I began to think about the other attacks of anxiety I had experienced in recent memory.  Like the time my husband took my 4 ½ year old daughter on the tilt-a-whirl, and I had to sit on a bench, my head between my knees, so I wouldn’t pass out and be unable to strangle my husband for endangering my child on that catastrophe of nuts and bolts.  Or the time I went on my scuba certification dives, and upon noting the unrelenting murkiness of the water, announced that scuba diving is for sanity-challenged danger junkies with a death wish, and I was far too normal to do it.  Or the one and only time I went skiing.  Or every time I’ve gotten on a plane.  Or on a boat.  Or in any vehicle I didn’t happen to be driving.  Or out of bed… 
    Okay, so my husband had a point.  On a very obvious level one could consider anxiety a fruitless expenditure of mental resources.  It didn’t help me enjoy or appreciate any of these activities.  Truth be told, it sucked the fun right out of them.  Anxiety chained me to my comfort zone, preventing me from taking risks and experiencing something new, and for my clever evasion of trouble all I got were sweaty palms, a dry mouth and a room-clearing case of gas.  Worse, it didn’t change anything.  The tilt-a-whirl still tilted and whirled, planes still flew, divers dove.  My worry didn’t render the world any more or less safe.  Life went on regardless.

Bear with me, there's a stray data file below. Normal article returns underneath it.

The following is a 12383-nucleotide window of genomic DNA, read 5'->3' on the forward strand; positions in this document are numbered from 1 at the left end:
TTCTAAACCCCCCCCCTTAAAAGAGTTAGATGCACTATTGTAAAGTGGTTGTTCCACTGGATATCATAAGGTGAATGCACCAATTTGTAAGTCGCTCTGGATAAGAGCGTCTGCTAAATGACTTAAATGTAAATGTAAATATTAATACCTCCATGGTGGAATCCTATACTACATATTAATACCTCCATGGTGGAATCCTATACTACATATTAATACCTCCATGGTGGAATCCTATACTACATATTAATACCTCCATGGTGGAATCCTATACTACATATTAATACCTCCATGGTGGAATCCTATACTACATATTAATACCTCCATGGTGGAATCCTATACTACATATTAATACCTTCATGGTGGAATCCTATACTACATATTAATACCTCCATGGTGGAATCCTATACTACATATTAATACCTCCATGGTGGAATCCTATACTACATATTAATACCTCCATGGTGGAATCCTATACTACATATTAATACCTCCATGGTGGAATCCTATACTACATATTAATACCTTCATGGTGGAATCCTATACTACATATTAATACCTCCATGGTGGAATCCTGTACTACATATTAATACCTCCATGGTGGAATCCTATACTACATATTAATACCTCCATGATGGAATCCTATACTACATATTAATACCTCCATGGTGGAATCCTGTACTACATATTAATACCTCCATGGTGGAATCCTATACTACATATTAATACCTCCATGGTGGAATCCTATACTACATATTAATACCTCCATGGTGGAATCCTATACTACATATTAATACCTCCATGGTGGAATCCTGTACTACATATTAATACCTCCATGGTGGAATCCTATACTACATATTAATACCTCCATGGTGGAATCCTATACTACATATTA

Like all good wives, however, I would not concede totally to my husband, and thus decided to scour my experiences to find evidence that would prove him wrong, or at least less right.  My ruminations convinced me that anxiety does indeed have a few benefits.  For one thing, anxiety instantly reminds you that your heart is still beating.  This is always good to know in that instant right before your shortness of breath causes you to pass out.  Then for those of us who don’t exercise regularly, anxiety may be our heart’s only aerobic workout.  One hundred and twenty beats per minute? Ha! We panickers can top 200, and we can sustain it for a distressingly long time, or collapse trying.  Additionally, anxiety warns us that danger may be near.  Granted, it’s like setting off an air raid siren when a gentle beep would do.  But being reminded to exercise a measure of caution in challenging or even threatening circumstances can often prove prudent.  Indeed, that is the very reason we have the capacity to feel anxious in the first place.  We wouldn’t have survived long with out it.